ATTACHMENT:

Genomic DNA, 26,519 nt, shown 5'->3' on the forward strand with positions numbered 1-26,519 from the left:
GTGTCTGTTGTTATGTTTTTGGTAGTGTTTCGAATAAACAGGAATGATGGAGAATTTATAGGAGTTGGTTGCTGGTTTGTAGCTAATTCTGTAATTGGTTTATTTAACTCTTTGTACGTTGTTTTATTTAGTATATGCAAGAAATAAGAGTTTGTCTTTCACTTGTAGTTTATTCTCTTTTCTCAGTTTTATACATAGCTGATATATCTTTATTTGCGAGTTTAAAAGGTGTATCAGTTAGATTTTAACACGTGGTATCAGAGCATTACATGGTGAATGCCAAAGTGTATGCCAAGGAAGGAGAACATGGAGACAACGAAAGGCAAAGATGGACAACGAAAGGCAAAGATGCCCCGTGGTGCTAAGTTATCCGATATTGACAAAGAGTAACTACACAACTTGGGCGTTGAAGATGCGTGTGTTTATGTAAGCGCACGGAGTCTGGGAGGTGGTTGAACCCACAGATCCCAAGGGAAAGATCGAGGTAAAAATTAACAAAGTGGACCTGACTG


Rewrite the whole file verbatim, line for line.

Genomic DNA, 26,519 nt, shown 5'->3' on the forward strand with positions numbered 1-26,519 from the left:
GTGTCTGTTGTTATGTTTTTGGTAGTGTTTCGAATAAACAGGAATGATGGAGAATTTATAGGAGTTGGTTGCTGGTTTGTAGCTAATTCTGTAATTGGTTTATTTAACTCTTTGTACGTTGTTTTATTTAGTATATGCAAGAAATAAGAGTTTGTCTTTCACTTGTAGTTTATTCTCTTTTCTCAGTTTTATACATAGCTGATATATCTTTATTTGCGAGTTTAAAAGGTGTATCAGTTAGATTTTAACACGTGGTATCAGAGCATTACATGGTGAATGCCAAAGTGTATGCCAAGGAAGGAGAACATGGAGACAACGAAAGGCAAAGATGGACAACGAAAGGCAAAGATGCCCCGTGGTGCTAAGTTATCCGATATTGACAAAGAGTAACTACACAACTTGGGCGTTGAAGATGCGTGTGTTTATGTAAGCGCACGGAGTCTGGGAGGTGGTTGAACCCACAGATCCCAAGGGAAAGATCGAGGTAAAAATTAACAAAGTGGACCTGACTG